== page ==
Czech Radio has produced a photograph of the US ambassador to Prague, Andrew Shapiro, attending this year’s Czechoslovak Independence Day celebrations at Prague Castle, following President Zeman’s claim that he was one of the few diplomats who stayed away from the event. Mr. Shapiro’s presence at the ceremony in Prague Castle’s Vladislav Hall was also confirmed by the German Ambassador to Prague Arndt Freiherr Freytag von Loringhoven who sat next to him at the event. Relations between the president and US ambassador have been strained since the spring of 2015 when Ambassador Shapiro criticized the Czech head of state for attending V-Day celebrations in Moscow while other EU leaders boycotted the event in protest over Russia’s interference in Ukraine.
China’s ambassador to Prague was called on Thursday the circumstances surrounding Beijing’s last minute ban on agriculture minister Marian Jurečka heading a delegation to the country. The ambassador met with deputy foreign affairs minister Martin Tlapa where the subject was raised. The meeting had been scheduled previously. Christian Democrat Jurečka has been an outspoken backer of party colleague and culture minister Daniel Herman in a recent row over the circumstances of his meeting with Tibetan spiritual leader the Dalai Lama. The Czech agriculture delegation was part of an agreed programme aimed at cutting China’s massive trade surplus with the Czech Republic. Deputy minister Tlapa said after the meeting that the ambassador could not give reasons for the ban and apparently did not know them. Attempts will be made to fix future dates for Jurečka's visit.
Catholic priest Tomas Halík has called on religious leaders, cultural representatives and members of the academic world to boycott the October 28 celebrations at Prague Castle in solidarity with George Brady. Mr. Halík, who received the prestigious Templeton Prize in 2014, also urged the nominees who are to receive state awards from President Zeman this year to consider whether they can accept the honour without a sense of shame. The Catholic priest said Czech society cannot remain silent in the face of the latest developments because to do so would mean to turn the helm of the country’s ship away from Europe and the values of the Western world.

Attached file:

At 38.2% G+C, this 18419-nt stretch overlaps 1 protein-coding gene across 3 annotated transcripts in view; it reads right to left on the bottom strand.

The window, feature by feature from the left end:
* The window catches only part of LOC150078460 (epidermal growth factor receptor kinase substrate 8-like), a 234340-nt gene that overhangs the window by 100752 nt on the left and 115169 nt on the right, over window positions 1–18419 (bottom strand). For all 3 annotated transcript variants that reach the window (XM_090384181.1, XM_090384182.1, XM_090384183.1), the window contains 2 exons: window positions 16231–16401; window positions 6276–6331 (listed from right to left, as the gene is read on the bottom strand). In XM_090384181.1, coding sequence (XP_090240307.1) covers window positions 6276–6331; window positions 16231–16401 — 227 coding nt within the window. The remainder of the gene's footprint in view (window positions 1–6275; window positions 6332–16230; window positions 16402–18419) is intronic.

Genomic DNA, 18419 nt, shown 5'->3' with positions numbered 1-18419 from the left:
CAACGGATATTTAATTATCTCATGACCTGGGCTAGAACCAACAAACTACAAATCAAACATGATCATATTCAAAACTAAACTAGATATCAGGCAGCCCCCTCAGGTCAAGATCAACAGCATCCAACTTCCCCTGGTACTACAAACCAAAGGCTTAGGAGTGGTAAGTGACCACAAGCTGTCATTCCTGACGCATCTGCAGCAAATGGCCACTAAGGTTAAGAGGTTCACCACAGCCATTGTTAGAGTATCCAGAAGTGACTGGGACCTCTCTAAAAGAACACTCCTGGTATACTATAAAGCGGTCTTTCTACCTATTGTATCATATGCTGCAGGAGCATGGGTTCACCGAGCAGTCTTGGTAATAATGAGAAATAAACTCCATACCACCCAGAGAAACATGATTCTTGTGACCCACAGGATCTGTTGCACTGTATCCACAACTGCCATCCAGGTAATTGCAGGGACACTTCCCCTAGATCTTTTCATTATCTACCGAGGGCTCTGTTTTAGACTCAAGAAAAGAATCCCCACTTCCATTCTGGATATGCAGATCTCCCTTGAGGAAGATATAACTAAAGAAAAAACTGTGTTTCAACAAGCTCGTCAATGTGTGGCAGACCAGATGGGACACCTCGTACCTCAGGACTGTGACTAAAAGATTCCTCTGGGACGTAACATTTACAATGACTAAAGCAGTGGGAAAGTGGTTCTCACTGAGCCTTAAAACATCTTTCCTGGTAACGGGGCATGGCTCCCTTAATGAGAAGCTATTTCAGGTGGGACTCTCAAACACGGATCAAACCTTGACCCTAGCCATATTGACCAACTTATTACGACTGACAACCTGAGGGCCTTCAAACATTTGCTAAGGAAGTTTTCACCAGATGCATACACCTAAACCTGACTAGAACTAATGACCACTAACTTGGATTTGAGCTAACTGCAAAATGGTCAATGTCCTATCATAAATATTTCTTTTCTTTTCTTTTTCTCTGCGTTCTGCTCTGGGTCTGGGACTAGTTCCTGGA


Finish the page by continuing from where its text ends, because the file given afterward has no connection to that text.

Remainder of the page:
Plans are in place to create new entrances to Prague’s Main Train Station, iDnes.cz reported on Monday. The Railway Infrastructure Administration is going to extend the underpass beneath the station’s platforms so that it joins freshly built walkways to Žižkov and Vinohrady, the news site said. At present some people take a dangerous route across the station’s tracks to reach the two districts, despite warning signs. The new entrances should be in operation from 2018.
Journalist Jana Ciglerová has held several positions at the top Czech dailies Mladá fronta DNES and Lidové noviny, and now writes for the former’s weekly supplement Magazín DNES. Our tour of “her Prague” soon turns into a very enjoyable trip down memory lane, starting at Velryba (The Whale) on Opatovická St. The café has been one of the best spots of its kind in the city for nearly two and a half decades.
The Czech prime minister, Bohuslav Sobotka, says he wants the Czech government and the country’s members of the European Parliament to coordinate a “national position” on the UK’s exit from the EU. Speaking after a meeting with Czech MEPs in Prague on Friday, he said a key point in negotiations with the London government would be the protection of Czech workers on the UK labour market. Mr. Sobotka said he expected talks on the UK’s departure from the EU to be complicated and take a very long time.
Firefighters were called out to deal with an oil spill on the Vltava River in Prague on Friday, iDnes.cz reported. The oil “stain”, which was around 50 metres in length, occurred between the Charles Bridge and Mánes Bridge in the centre of the city. It was likely caused by the escape of motor oil from a plastic bottle, a spokesperson for the fire service said. A temporary ban was imposed on boats on the river while the problem was being addressed.
An abandoned former medical facility in Prague’s Žižkov which was taken over and cleaned up by squatters and activists in 2014 to create what they called an anti-commercial, cultural and social centre, has been obtained by the Railway Infrastructure Administration. The news was reported by Czech Radio’s flagship station Radiožurnál on Monday. The state agency told the wire service ČTK that it intended to use the building for its own employees. The squatters who ran the facility which they called Klinika, repeatedly appealed to community spirit and aimed to provide what they described as a platform for “anti-authoritarian collectives and individuals”.
It is exactly forty years since the first inhabitants started moving into the Czech Republic’s biggest housing estate, Jižní Město in the south of Prague. The local Chodovská tvrz gallery is marking this anniversary with an exhibition dedicated to the history of the district and to the everyday life of its inhabitants. Called Jižní město: From Utopia to Reality, it features large-scale models of the prefabricated houses, audio recordings, as well as art objects reflecting life at the so-called “Jižák”.
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